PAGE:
Those World Cup qualifiers proved a mixed bag. Although the team failed to qualify, a last-day win over Namibia on April 17, 2009, meant the team secured a coveted and critical consolation prize: four years of Associate status (the second-highest grouping in world cricket) and a place in the 2011-2013 World Cricket League Championship, the top competition for teams outside the 10 elite sides holding test status. The top two finishers would earn a place in the 2015 World Cup. The meteoric rise from Division 5 to Associate status had happened in less than one year.
After a surprisingly strong World Cup qualifying campaign, it came down to the 14th and final match: a “home” game in Sharjah, United Arab Emirates, (for reasons hardly requiring explanation, Afghanistan cannot host matches within its own borders) against Kenya, a participant in the three previous World Cups and a surprise semifinalist in 2003. As happened five years earlier in Jersey, a devastating performance by the Afghan bowling attack pulverized the opposition, holding Kenya to a mere 93 runs (roughly one-third of a good total), which was then easily surpassed by the Afghan batsmen. With a second-place finish, Afghanistan had come from nowhere to cricket’s biggest stage. Malik’s dream had become reality.
As the Kenyans discovered, it is Afghanistan’s group of three fast bowlers — Hassan, Shapoor Zadran, and Dawlat Zadran (no relation) — that is the team’s strength. Veteran Zimbabwe coach Dav Whatmore, who has also coached Pakistan and Sri Lanka’s 1996 World Cup champions, agrees. “I like what I see,” Whatmore told me. “They have pace and accuracy.”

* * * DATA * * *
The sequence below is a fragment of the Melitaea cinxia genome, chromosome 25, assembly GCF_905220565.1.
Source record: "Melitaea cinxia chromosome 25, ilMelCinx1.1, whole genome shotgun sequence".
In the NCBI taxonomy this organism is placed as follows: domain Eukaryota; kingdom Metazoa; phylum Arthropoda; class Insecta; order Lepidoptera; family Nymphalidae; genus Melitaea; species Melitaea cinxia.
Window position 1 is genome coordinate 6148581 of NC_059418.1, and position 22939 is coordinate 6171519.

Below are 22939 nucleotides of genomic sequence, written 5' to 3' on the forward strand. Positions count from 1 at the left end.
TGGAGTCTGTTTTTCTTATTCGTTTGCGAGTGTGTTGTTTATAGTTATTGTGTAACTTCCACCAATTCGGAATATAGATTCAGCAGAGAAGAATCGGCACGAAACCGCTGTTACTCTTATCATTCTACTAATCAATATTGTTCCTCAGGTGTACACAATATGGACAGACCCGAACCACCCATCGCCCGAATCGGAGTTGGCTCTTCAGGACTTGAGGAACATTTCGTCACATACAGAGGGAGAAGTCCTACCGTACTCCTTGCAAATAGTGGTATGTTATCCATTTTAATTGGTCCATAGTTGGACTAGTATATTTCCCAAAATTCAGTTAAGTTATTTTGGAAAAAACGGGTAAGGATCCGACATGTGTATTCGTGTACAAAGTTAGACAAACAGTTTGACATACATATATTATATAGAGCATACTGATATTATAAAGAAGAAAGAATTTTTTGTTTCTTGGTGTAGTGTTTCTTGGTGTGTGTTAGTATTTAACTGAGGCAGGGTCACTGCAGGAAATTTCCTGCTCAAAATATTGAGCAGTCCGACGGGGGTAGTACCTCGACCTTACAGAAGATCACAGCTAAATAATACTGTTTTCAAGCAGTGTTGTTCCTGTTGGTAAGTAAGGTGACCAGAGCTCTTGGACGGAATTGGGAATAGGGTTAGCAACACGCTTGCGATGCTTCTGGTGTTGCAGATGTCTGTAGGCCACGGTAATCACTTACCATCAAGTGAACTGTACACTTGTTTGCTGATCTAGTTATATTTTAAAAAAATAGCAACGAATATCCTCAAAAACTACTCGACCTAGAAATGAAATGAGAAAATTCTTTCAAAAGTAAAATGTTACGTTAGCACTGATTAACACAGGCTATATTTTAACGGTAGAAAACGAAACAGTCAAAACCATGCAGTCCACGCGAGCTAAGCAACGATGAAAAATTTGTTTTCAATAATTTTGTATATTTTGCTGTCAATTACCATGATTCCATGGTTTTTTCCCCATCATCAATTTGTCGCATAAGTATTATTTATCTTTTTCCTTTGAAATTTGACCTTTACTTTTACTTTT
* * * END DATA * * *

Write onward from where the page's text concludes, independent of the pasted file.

Hassan attracts the most attention. Dubbed “Rambo” on social media for his headband and the national flags painted on both cheeks, he has just become the seventh-fastest bowler in cricket history to take 50 one-day international wickets. “This guy is really very good,” said Dilhara Fernando, himself an accomplished fast bowler who represented Sri Lanka in the last three World Cups. “He is accurate, and his deliveries are very skiddy. There is a real art to that.”
Back in Dunedin this February, the Sri Lankans were batting. But the vaunted batsman Sangakkara’s time at the wickets was uncharacteristically short and dramatic. Almost immediately, his batting partner, Tillakaratne Dilshan, was dismissed for a score of 0. Moments later, in ran Hassan. His virtually unplayable 88 mph delivery swung inward and careened into Sangakkara’s off and middle stumps, prompting a jubilant (albeit poorly executed) cartwheel from Hassan. Sangakkara was out for a mere 7 runs (by contrast, the cricket legend scored more than 100 in his next three matches and leads the tournament in runs scored). Sri Lanka had now lost three batsmen for a total of only 18 runs and was in serious trouble.